The cloud peaks in size during the winter, when the temperature of the air tends to be hotter than the ground. That situation is called an “inversion,” and the upshot is that pollutants get trapped in the atmosphere and can’t move. It’s like putting a lid on a pot. Seasonal variations like this affect pollution in American cities as well; for example, Los Angeles experiences a similar inversion during the summer months, which tends to be the smoggiest time there.

This pollution layer was observed during the Indian Ocean Experiment (INODEX) intensive field observation in 1999. Subsequently the United Nations Environment Programme (UNEP) has been supporting a project called ABC (still ongoing in 2007).

1999 INODEX Intensive Field Phase Platforms - Picture Link

For More information on the facts and Myths of Asian Brown clouds please check out the PDF file: Asian Brown Cloud Fact and Fantasy

For more on Air pollution in regards to clouds check this PDF file out: Pollution and Clouds

Youtube video on [CNN] Asia\’s Pollution Super-Cloud 2008.11.13


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5 Responses to Asian Brown Cloud/Haze

  1. avatar Nicole says:

    I’m from Korea, and I also had to experience the brown cloud every spring… 🙁 it’s really bad especially in cities. Anyway, you made a small mistake in the first paragraph. Instead of many scientists, you wrote may scietists

  2. avatar Pratheep says:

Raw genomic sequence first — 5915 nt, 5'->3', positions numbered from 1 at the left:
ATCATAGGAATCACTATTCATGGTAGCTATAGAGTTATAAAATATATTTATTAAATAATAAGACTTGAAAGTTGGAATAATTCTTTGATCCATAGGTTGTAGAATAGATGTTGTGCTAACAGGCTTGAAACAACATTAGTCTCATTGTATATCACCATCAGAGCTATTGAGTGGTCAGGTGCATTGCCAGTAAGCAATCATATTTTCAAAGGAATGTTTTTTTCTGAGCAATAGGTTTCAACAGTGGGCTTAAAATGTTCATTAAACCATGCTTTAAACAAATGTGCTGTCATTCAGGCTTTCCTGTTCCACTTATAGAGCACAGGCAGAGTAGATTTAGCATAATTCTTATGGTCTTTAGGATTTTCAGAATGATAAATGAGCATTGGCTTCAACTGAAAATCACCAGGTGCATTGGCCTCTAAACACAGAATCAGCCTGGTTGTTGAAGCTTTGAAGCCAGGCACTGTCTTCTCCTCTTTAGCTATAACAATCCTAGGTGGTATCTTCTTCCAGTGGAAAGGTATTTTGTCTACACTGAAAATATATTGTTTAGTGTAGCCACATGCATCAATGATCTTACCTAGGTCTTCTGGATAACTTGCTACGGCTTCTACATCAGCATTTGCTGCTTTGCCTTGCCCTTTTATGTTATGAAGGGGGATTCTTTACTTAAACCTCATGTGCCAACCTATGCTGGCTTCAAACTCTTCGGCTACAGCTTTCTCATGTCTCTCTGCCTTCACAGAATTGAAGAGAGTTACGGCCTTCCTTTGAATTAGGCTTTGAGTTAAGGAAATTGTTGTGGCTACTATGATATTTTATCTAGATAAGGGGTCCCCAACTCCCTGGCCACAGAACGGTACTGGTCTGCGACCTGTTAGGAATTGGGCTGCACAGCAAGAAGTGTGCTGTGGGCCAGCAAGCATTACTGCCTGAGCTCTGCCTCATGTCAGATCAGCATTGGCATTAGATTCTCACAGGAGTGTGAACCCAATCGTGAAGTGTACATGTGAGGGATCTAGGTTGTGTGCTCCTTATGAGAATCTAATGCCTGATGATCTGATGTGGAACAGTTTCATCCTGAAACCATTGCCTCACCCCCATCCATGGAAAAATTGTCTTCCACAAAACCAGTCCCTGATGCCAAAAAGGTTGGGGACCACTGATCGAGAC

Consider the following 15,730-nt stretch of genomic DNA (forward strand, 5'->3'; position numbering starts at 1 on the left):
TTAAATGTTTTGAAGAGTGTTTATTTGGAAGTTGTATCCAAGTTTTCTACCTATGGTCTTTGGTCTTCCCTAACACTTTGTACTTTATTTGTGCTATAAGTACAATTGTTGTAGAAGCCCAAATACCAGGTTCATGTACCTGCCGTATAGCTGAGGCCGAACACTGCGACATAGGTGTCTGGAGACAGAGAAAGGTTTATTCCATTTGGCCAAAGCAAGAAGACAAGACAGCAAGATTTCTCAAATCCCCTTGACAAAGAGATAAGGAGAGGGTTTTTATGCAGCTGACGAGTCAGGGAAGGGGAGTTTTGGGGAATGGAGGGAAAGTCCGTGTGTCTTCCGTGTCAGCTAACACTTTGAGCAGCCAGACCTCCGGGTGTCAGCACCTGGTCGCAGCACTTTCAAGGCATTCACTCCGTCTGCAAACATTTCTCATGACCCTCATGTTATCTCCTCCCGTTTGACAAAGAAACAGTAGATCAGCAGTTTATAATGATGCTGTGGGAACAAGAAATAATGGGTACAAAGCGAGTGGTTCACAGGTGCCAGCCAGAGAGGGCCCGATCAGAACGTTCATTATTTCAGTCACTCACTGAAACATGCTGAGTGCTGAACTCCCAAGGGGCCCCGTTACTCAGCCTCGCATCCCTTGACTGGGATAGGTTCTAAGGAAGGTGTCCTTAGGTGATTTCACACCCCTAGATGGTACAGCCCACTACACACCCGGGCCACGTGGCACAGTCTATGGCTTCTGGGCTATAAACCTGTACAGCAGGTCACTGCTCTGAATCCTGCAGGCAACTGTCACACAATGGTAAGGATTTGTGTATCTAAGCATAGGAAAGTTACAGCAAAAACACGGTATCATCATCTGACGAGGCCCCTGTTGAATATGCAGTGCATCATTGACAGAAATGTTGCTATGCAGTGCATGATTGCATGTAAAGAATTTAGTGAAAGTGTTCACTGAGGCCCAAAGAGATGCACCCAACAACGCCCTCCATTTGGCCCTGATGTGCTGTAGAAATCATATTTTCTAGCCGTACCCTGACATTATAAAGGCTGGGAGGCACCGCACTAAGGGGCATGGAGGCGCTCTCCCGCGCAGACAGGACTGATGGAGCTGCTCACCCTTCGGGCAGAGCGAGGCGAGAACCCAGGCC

Waz up Julliet,
    Just had time to read you blog. I must say I liked. Sorry I can’t give insightful comments like some people but then again as far I can see ur blog is legit. Looking forward to your final draft. See u in class. PcE

  3. avatar Abayomi says:

    Good topic. Good use of pics. Do you have any ideas about the projection of how this effect will change in the future? What the government is doing to mitigate it? Are the people doing anything to mitigate it presently? I wonder which other countries are in danger of becoming like this?

  4. avatar jp says:

    Hi Juliette,

    Feedback for you:

    Choice of topic:
    – Excellent and very relevant.

    Use of resources:
    – Decent overall, though you do rely on wikipedia considerably. Can you find other, more credibly sources?
    – Also there are several places where you make statements of fact (e.g. “… one of the main forms of pollution in the environment is air pollution”, or “The Asian Brown Cloud interferes with the normal distribution of solar energy from the sun…”) without citing your sources (is this all from the one wikipedia article?)

    Style / Coherence:
    – You’re writing style is straightforward and easy to follow.
    – Your paragraph referring to the Asian brown cloud and monsoon might be better placed along with the rest of your description of what the ABC is rather than after you start taking about the environmental and health effects.
    – I think this post could use a stronger conclusion that summarizes what you’ve discussed and it’s implications with respect to the challenge of climate change.

    Understandability / Clarity:
    – Good. Abayomi posed some good questions you might try to answer in order to elaborate and explain the significance of the ABC.
    – I don’t think you need to explain climate change in your first paragraph.

    Insights / Originality:
    – Good. You’ve done a great job describing the problem.

    Good use of blogging features:
    – Watch the descriptions on your images… they seem rather out of place.
    – Seeing the brown cloud in your third image: wow!
    – I find some of the pictures a bit distracting since they don’t directly relate to what you’re discussing (the first, second and last, in particular). Not a huge issue and more a question of personal style than anything.

Comments are closed.